Deforestation is the conversion of forest to another land use or the long-term reduction of tree canopy cover below the minimum threshold defined for a ‘forest’ area.

Forests cover nearly 80% of the land area of the Solomon Islands, and almost all are privately owned. The annual rate of deforestation has remained at around 0.2% for the past few decades. Primary forests make up half of the country’s forest area, and only 1% are plantations (FAO, 2015).

Deforestation due to commercial Agricultural expansions like palm oil plantation, cocoa or infrastructure development, mining and subsistence farming contributes to the removal of forests in the Solomon Islands.

Illegal logging is a serious problem in the country. In 2015, the government announced a renewed effort to crack down on illegal practices in the forest sector (Solomon Star News, 2015).

What are the drivers of Deforestation?

The direct and indirect causes of forest conversion. These vary in scale from local pressures to global macro-economic incentives, and are often the product of complex interactions between social, environmental and political factors. 

In the Solomon Islands, the main driver of deforestation is unsustainable commercial logging. Another increasingly important cause of deforestation is expansion of industrial plantations, mainly for oil palm. Mining and infrastructure developments are also causing deforestation. During the period 1990 to 2010, Solomon Islands lost an average of 5,550 hectares or 0.24% per year (change in forest cover). In total, between 1990 and 2010, Solomon Islands lost 4.8% of its forest cover, or around 111,000 hectares.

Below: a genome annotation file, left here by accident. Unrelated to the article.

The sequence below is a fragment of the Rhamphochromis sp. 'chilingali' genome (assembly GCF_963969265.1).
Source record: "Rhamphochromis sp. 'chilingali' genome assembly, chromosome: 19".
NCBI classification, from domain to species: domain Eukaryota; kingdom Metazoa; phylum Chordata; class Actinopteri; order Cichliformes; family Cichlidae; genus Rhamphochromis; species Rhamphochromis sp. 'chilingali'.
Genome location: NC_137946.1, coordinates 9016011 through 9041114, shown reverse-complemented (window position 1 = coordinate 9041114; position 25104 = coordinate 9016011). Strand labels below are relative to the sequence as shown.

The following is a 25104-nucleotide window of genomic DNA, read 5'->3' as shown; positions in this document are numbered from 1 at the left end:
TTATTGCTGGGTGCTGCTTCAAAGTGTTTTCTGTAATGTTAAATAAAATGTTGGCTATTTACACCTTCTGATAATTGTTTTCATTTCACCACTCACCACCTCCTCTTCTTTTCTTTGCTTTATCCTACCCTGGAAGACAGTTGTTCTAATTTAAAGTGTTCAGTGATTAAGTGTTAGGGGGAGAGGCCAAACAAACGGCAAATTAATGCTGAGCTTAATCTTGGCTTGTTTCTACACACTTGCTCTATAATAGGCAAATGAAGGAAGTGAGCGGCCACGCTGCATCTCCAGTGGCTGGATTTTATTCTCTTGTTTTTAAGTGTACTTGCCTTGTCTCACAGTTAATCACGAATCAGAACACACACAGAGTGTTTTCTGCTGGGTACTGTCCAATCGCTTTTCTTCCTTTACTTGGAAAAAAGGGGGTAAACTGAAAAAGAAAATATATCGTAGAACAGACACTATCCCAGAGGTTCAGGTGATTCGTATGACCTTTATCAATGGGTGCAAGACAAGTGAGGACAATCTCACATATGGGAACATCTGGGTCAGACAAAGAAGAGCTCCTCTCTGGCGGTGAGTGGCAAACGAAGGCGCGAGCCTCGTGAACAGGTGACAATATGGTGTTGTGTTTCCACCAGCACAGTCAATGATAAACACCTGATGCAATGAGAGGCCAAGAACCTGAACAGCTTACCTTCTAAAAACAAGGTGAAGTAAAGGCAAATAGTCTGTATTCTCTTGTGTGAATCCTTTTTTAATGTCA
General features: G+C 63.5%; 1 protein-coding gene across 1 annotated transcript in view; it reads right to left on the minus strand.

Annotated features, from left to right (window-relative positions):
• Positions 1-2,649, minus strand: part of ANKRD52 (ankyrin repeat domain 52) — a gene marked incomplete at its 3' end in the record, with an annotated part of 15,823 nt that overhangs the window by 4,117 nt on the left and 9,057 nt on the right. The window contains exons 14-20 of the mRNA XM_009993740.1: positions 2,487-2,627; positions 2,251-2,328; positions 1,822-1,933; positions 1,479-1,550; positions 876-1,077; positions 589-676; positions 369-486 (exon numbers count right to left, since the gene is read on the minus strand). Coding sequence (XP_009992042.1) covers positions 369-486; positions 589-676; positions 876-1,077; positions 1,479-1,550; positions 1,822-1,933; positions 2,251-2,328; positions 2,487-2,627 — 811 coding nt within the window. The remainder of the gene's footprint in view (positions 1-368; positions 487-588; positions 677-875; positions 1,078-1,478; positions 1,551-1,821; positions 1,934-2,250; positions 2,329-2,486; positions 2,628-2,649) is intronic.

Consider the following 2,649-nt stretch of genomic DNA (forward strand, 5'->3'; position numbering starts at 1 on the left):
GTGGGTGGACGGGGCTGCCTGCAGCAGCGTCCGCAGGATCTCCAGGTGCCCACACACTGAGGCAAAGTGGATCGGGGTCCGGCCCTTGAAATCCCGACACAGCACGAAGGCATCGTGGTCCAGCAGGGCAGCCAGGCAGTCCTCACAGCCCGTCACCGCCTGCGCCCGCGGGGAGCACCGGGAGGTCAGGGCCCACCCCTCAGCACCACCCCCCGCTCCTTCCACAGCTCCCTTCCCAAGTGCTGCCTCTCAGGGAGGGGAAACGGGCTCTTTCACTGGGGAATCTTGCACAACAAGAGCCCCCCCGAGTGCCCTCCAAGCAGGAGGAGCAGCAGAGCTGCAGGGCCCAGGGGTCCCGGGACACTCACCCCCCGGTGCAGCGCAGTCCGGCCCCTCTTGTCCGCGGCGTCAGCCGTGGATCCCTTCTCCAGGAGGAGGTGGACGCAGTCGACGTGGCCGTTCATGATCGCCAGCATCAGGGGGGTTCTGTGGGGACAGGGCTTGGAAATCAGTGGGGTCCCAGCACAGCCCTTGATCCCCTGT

The Deforestation rate in the Solomon Islands is relatively low compared to other countries like PNG, Indonesia, Malaysia and Brazil and the major drivers of deforestation and degradation are;

Within the Forest Sector
Outside the Forest Sector
  • Forests degradation due to large and small scale commercial felling
  • Clearance for agriculture
    • Commercial Agriculture
    • Subsistence agriculture
  • Clearance for Mining
  • Natural Disasters
  • Limited institutional capacity
  • Out-dated legislation
  • Weak enforcement and control
  • High international demand for timber
  • Lack of information among communities and local producers on rights and markets
  • High level of importance of logging revenues to economic stability
  • Limited coordination across ministries
  • Limited political will
  • Low agricultural yields
  • Increased incomes and expectations for resource use
  • Corruption and political patronage
  • High cost of legal proceedings
  • Uneven application of the rule of law
  • Limited coordination and cooperation between traditional authorities
  • Population increase

Deforestation is defined as the conversion of forest to another land use.